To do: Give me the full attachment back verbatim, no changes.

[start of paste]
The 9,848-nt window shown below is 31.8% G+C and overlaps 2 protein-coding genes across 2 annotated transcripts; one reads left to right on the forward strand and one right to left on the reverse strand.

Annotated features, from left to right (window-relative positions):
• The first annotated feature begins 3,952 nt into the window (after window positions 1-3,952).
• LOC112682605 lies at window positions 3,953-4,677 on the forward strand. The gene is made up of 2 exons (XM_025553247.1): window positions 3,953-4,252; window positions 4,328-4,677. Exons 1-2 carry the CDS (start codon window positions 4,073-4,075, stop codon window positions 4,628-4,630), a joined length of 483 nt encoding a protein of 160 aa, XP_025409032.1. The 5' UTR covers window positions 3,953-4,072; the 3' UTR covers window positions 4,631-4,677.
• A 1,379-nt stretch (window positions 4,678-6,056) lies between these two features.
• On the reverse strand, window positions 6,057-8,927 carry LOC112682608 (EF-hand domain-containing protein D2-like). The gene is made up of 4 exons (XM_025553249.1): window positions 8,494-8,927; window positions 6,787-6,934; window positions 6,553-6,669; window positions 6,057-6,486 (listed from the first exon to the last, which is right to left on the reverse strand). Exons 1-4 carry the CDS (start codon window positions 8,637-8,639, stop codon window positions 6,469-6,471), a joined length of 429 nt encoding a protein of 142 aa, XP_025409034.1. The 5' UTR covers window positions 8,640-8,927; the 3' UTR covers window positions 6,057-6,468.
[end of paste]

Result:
The 9,848-nt window shown below is 31.8% G+C and overlaps 2 protein-coding genes across 2 annotated transcripts; one reads left to right on the forward strand and one right to left on the reverse strand.

Annotated features, from left to right (window-relative positions):
• The first annotated feature begins 3,952 nt into the window (after window positions 1-3,952).
• LOC112682605 lies at window positions 3,953-4,677 on the forward strand. The gene is made up of 2 exons (XM_025553247.1): window positions 3,953-4,252; window positions 4,328-4,677. Exons 1-2 carry the CDS (start codon window positions 4,073-4,075, stop codon window positions 4,628-4,630), a joined length of 483 nt encoding a protein of 160 aa, XP_025409032.1. The 5' UTR covers window positions 3,953-4,072; the 3' UTR covers window positions 4,631-4,677.
• A 1,379-nt stretch (window positions 4,678-6,056) lies between these two features.
• On the reverse strand, window positions 6,057-8,927 carry LOC112682608 (EF-hand domain-containing protein D2-like). The gene is made up of 4 exons (XM_025553249.1): window positions 8,494-8,927; window positions 6,787-6,934; window positions 6,553-6,669; window positions 6,057-6,486 (listed from the first exon to the last, which is right to left on the reverse strand). Exons 1-4 carry the CDS (start codon window positions 8,637-8,639, stop codon window positions 6,469-6,471), a joined length of 429 nt encoding a protein of 142 aa, XP_025409034.1. The 5' UTR covers window positions 8,640-8,927; the 3' UTR covers window positions 6,057-6,468.